Judgment Reversed Against Applicant with Service Dog

Applicant’s references to the dog as service animal raised question whether landlord knew of disability.


  • Follow the U.S. Department of Housing and Urban Development (HUD) guidance explaining a housing provider’s obligations with respect to service animals under the FHA.
  • Avoid all-encompassing blanket policies that could effectively discriminate against individuals with protected characteristics.
  • Failing to reasonably accommodate could lead to fair housing liability if the request may be necessary to afford the tenant an opportunity to enjoy the property.
  • Communications using phrases such as “reasonable accommodation” or references to the Americans with Disabilities Act could trigger accommodation duties.

On December 27, 2022, the Ninth Circuit reversed a judgment in favor of the landlord in a discrimination suit brought by a prospective tenant who requested to rent Defendant’s property with a service animal. After the prospective tenant’s group application was denied, the applicant brought suit alleging disability discrimination in violation of the federal Fair Housing Act and California’s Fair Housing and Employment Act, in addition to claims of negligence. Initially dismissed, Plaintiff’s claims have been remanded back to the U.S. District Court for the Central District of California.

In July 2020, Plaintiff and two co-applicants submitted an application seeking to rent Defendant’s property. The rental advertisement included a “No Dogs” notice, however the prospective co-tenants submitted their application along with information requesting permission to include Plaintiff’s support animal, a 50-lb. terrier mix named Tinkerbell. In email correspondence, the landlord explained that all dogs, including service dogs, were not acceptable. The applicant did not communicate detailed information about Plaintiff’s diagnosed mental and physical impairments; however it was communicated to the landlord that Tinkerbell was a “verified support animal.” Emails also included references to the Americans with Disabilities Act and the animal’s presence as a “reasonable accommodation.” The application was ultimately denied, and plaintiff subsequently brought suit.

The federal Fair Housing Act makes it unlawful to discriminate based on the disability status of a potential renter. Discrimination includes a refusal to make reasonable accommodations to policies when such accommodations may be necessary to afford individuals equal opportunity to use and enjoy the rental.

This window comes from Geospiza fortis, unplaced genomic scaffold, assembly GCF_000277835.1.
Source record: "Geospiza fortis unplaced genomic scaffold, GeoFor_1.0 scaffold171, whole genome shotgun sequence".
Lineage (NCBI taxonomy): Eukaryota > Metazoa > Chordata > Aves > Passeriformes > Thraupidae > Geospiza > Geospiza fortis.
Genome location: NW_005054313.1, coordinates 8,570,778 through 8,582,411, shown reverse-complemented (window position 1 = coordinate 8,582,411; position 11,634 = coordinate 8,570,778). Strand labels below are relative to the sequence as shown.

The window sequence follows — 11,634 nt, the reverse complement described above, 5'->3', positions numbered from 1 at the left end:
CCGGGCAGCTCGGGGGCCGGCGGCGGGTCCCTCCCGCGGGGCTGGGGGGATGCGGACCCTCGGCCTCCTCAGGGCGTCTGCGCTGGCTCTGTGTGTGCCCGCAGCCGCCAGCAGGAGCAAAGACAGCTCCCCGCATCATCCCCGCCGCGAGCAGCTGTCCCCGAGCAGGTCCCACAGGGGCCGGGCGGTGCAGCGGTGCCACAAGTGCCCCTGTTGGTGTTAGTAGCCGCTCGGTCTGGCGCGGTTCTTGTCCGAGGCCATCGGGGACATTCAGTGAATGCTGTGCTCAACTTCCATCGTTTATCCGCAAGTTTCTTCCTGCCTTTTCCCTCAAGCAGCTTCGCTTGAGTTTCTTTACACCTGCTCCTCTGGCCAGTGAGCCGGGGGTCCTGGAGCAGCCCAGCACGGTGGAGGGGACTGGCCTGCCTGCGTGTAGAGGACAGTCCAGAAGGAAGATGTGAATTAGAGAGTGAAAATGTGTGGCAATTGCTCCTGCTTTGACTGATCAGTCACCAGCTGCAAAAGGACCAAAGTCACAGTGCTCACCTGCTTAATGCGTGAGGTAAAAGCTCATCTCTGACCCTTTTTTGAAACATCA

To prevail in a claim alleging the failure to reasonably accommodate a tenant’s disability, a plaintiff must prove the housing provider knew or reasonably should have known of plaintiff’s disability; the reasonable accommodation may be necessary to enjoy the rental; and the defendant refused to make the accommodation.  

In October 2021, the District Court for the Central District of California awarded summary judgment in favor of Defendant because the correspondence providing information about Tinkerbell could not support a finding that Defendant was aware that Plaintiff suffered from a disability.  The court found descriptions of the dog as a registered and verified support animal established “merely an assumption” that the person being assisted by the animal suffered from a disability. 

On appeal, the Ninth Circuit reversed and remanded for further proceedings, stating that knowledge of an applicant’s disability status can be actual or constructive, therefore a dispute still existed whether the emails provided enough evidence that the landlord should have known of the applicant’s disability status.  The court highlighted the parties’ use of phrases such as “reasonable accommodation,” “discrimination” and “service dog” as significant evidence of potential knowledge.

Because the district court erred in granting judgment to Defendant on Plaintiff’s accommodation claims, judgment against Plaintiff’s negligence claim was also reversed because a landlord’s failure to comply with a fair housing accommodation requirement constitutes a breach of the duty not to discriminate in a housing rental. The suit has been remanded to the district court for proceedings consistent with the Ninth Circuit’s opinion. 

McClendon v. Bresler, 2022 WL 17958633 (9th Cir. Dec. 27, 2022).


Additional Resources

Americans With Disabilities Act (ADA)

The Americans With Disabilities Act (ADA) makes it unlawful to discriminate against people with disabilities. It is applicable to real estate brokers.